Category Archives: Legal

Financial Times on Private Equity Firm Grifting and Arrogance

The Financial Times weighed in today with a long, well-researched piece, Private equity: A fee too far, on an issue we’ve discussed for some time, that of private equity firm oh-too-cleverness and too often, outright pilfering, in its dealings with investors, who include public pension funds, foundations, endowments, and insurers. This article is far more […]

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Former CalPERS CEO Pleads Guilty to Bribery, Fraud, Including Taking Cash in Paper Bags

Several readers sent accounts from the California press on the latest sordid chapter in a long-standing, large scale pay-to-play scandal at the giant California public pension fund, CalPERS. Earlier this month, state papers reported disclosed that the former CEO, Frank Buenrostro, had cut a plea bargain with Federal prosecutors and was turning evidence on his (alleged) former partner in crime, placement agent and former CalPERS board member Alfred Villalobos. We’d heard privately before that story broke that the charges against Buenrostro were about to be greatly expanded, which is likely what lead the former CEO to fold. But as a CalPERS insider told us, “It was a race to see who was going to cut a deal first.”

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Ignacio Portes: Paul Singer v. Argentina – Where Did All That Debt Come From?

With Argentina’s payment to the holders of its restructured debt on June 30th in limbo at the Bank of New York Mellon, blocked by Federal Judge Thomas Griesa, and the 30 day grace period to official default ticking away, financial pundits have taken a keen interest in the biggest debt struggle in memory.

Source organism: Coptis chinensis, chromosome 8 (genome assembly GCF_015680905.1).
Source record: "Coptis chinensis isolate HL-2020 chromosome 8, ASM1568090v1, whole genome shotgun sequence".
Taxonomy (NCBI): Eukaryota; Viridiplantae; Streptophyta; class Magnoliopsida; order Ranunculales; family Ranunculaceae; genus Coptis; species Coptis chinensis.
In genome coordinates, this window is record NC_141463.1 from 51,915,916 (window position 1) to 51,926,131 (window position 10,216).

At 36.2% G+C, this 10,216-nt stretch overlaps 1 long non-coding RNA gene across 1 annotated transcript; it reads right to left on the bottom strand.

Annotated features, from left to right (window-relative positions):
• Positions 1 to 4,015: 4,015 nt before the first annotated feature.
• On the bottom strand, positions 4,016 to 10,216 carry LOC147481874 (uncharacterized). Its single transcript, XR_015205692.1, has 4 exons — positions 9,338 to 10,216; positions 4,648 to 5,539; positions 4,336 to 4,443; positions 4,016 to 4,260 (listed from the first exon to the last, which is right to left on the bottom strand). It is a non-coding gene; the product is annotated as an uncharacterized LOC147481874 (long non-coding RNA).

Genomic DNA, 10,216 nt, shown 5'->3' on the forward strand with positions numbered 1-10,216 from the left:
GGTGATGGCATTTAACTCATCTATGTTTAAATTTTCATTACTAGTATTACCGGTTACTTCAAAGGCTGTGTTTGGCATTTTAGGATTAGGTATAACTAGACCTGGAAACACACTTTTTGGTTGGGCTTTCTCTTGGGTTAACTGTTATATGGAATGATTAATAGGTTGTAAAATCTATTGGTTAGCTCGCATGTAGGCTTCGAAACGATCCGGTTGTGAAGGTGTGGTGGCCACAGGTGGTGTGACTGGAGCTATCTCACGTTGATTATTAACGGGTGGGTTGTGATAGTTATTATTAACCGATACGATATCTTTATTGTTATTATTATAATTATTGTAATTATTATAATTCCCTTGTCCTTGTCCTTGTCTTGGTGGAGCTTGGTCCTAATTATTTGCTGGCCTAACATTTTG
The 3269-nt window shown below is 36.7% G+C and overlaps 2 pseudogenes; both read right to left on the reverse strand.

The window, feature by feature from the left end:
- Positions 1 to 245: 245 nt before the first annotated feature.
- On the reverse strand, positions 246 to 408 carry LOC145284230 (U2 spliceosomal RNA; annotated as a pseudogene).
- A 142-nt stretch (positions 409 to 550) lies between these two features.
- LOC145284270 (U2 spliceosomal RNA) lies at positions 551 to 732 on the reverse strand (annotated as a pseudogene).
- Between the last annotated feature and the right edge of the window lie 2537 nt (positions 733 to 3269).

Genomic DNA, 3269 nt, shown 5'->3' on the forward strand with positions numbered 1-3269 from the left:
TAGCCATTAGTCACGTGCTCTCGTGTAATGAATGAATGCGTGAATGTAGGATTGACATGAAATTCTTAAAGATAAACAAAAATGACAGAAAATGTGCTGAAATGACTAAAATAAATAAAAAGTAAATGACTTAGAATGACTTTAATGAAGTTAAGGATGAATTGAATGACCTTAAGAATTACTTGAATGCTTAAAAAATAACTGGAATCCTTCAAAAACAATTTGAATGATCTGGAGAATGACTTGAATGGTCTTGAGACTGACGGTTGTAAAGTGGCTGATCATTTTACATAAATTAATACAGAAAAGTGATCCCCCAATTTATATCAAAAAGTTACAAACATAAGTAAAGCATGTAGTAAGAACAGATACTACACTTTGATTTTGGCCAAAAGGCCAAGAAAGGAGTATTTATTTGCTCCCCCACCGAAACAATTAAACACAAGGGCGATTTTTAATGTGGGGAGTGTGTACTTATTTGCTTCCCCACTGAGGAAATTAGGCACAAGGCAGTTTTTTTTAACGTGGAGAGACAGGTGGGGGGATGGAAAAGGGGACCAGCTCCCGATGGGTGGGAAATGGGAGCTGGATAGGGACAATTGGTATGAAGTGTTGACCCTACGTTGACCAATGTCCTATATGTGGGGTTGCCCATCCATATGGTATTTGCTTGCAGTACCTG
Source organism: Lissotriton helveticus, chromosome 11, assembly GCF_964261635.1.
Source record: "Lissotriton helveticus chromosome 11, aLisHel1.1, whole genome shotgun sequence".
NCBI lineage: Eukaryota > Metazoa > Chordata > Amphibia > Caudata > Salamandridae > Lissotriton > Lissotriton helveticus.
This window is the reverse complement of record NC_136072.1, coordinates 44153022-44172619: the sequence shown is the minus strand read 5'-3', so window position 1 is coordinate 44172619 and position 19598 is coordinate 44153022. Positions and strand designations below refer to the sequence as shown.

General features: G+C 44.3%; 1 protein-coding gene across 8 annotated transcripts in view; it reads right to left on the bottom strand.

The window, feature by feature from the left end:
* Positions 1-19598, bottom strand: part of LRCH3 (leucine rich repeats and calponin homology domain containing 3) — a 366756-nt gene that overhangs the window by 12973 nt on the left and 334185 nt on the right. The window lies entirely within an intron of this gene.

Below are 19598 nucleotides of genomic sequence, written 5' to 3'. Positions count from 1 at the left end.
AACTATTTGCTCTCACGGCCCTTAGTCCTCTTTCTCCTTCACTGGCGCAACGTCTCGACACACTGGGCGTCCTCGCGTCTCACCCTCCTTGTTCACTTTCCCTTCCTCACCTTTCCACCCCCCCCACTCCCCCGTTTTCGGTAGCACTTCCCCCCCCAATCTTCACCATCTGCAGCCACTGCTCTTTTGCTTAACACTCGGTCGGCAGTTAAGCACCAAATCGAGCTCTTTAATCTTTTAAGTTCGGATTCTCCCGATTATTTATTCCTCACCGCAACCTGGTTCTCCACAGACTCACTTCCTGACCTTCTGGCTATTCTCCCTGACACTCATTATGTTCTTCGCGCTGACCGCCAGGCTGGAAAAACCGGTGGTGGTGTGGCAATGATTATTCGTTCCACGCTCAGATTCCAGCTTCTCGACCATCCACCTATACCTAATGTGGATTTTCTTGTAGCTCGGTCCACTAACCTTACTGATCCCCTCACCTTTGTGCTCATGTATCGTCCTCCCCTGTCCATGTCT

Some have been very critical of both the judge’s interpretation of the pari passu clause that created this mess and, more importantly, of his damaging precedent. But no one seems able to resist adding digs at Argentina, even when generally supporting its position in the litigation.

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How Mandatory Arbitration Cheats Consumers

A few weeks ago, the topic of arbitration clauses became a contretemps when General Mills tried the remarkably cheeky stunt of trying to assert that consumers who had downloaded coupons or simply liked the company on Facebook had given up their right to sue if they were harmed by using its products and could seek remedy only through “informal negotiation via email” or arbitration. The firestorm of criticism forced the food giant to back down.

But consumers and other customers, like small businesses, are increasingly being denied access to courts though the use of mandated “pre-dispute” arbitration clauses and these are often paired with class action waivers.

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Maine Supreme Court Hands Major Defeat to MERS Mortgage Registry

Yesterday, we wrote about a major loss by the electronic mortgage registry, MERS, in a major Federal court case in Pennsylvania. MERS suffered an additional blow via an important adverse decision in the Maine Supreme Court, against Tom Cox, the attorney who first made robosigning a national issue.

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France Has Hissy Fit Over BNP Paribas Fine and Dollar Dominance

France appears to have taken its public relations strategy for dealing with $8.9 billion fine against BNP Paribas from an old saying among lawyers: “If you have the facts on your side, pound the facts. If you have the law on your side, pound the law. If you have neither on your side, pound the table.” Here’s the guts of the French compliant, which is that the US is abusing the power of dollar dominance: